BHR D-Day Is Nearly Here

I suppose this is a blog/history up to this point.
I have always loved sport. Through the majority of my 53 years on this planet, I’ve played football, cricket, hockey, golf, squash, tennis & cycled. You name it I’d give it a try, well apart from swimming as I’ve got the ability to float like a house brick!
Just after my 50th birthday I fractured my wrist whilst playing football. My consultant informed that I couldn’t play again for at least 3 months. What to do now to keep fit in the meantime? I thought I’d go for long walks but on my first attempt after about 5 minutes I got bored, so jogged a little & then walked again. I was an ok sprinter in my youth but anything over 200 metres wasn’t for me. Too much like hard work I thought. My excursions out walking, developed into longer periods of running, until I could run 5k, albeit not very quickly.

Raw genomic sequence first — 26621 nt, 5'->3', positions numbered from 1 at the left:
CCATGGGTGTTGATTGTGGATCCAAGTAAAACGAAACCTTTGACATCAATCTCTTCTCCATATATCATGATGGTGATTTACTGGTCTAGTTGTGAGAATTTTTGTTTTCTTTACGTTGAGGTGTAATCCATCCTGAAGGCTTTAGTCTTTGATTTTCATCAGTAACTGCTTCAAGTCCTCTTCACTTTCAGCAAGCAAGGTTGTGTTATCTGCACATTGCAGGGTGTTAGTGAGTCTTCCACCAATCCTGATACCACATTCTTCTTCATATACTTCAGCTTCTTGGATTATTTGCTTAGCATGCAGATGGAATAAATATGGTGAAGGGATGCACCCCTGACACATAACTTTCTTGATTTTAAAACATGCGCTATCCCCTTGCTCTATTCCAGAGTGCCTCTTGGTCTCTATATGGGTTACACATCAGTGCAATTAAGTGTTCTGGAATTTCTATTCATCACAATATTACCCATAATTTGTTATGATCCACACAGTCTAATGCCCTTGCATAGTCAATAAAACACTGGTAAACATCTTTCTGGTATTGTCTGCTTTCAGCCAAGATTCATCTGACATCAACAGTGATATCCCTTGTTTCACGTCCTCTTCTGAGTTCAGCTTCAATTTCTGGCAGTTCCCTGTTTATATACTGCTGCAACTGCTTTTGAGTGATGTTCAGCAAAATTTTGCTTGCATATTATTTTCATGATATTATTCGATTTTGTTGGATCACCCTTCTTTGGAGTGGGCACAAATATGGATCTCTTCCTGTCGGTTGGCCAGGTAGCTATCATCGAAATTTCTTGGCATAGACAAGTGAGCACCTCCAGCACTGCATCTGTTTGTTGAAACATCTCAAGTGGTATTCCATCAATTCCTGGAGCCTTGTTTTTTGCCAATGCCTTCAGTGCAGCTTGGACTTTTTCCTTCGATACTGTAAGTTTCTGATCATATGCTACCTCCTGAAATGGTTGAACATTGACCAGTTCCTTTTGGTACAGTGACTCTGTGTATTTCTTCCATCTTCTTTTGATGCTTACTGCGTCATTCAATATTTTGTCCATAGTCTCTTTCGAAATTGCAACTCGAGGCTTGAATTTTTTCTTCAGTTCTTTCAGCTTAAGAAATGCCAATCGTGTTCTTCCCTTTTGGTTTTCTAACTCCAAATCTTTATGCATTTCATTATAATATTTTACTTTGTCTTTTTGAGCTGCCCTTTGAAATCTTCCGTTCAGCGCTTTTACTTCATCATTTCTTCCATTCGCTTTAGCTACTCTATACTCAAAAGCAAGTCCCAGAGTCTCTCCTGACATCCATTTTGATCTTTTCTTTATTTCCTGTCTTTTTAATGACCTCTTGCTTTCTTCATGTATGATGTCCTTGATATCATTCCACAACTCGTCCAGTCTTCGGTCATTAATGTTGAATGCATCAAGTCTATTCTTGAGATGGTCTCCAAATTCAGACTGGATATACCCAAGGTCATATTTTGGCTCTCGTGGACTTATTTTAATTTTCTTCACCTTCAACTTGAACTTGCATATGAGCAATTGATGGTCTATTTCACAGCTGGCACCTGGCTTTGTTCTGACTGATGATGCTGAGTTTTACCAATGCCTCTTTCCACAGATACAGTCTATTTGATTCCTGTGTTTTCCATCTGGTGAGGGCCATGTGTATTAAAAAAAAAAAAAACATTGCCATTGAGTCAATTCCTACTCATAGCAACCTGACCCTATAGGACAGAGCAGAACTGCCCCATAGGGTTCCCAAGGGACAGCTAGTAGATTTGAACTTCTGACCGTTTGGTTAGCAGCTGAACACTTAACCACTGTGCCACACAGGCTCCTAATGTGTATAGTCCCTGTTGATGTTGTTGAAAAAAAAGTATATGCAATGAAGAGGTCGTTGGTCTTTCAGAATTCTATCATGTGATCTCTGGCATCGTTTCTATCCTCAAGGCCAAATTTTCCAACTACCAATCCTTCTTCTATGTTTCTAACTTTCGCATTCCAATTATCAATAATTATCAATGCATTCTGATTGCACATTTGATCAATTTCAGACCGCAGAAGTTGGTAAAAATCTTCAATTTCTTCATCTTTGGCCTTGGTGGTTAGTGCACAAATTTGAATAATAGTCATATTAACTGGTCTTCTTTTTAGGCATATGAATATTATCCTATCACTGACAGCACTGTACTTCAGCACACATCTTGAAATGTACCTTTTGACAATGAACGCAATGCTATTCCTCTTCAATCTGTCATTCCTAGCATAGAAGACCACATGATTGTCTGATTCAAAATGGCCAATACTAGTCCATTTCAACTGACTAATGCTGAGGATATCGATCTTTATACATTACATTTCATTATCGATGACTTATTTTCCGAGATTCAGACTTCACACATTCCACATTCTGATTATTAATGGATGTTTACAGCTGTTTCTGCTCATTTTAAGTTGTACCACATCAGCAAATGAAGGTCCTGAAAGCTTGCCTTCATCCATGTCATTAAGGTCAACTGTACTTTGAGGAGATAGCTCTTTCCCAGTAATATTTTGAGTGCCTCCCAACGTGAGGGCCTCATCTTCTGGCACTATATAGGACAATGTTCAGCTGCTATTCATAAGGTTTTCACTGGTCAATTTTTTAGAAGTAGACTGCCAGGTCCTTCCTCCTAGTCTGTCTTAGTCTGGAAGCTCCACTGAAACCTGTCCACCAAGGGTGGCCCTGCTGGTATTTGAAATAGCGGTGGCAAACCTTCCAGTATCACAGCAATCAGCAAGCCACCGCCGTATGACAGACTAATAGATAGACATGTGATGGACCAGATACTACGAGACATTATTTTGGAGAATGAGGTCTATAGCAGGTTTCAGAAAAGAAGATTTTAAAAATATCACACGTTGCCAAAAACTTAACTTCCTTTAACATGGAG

How have I done that? I hate running? But only now I didn’t! I was addicted, got the bug, hook, line & sinker. I kept training trying to run faster or longer. I got a buzz from my slow improvement. I was now a runner! I steered clear of races, scared of embarrassing myself, always been a bit self conscious. Then an illness in the family changed my mind. One of my close relatives was diagnosed with Myeloma. I decided to raise money for their charity and in October 2015 ran my first 5k race at the Bournemouth Running Festival (UK). I absolutely loved every second. The support from the crowd & encouragement from other runners was amazing.
I was now obsessed, scouring the internet to find other races to run. I found myself running regular 10k races, it was an achievement just for me to finish but I noticed my times were slowly improving. I decided to push myself and entered the Norwich Half Marathon in April 2017 running for MacMillan Cancer.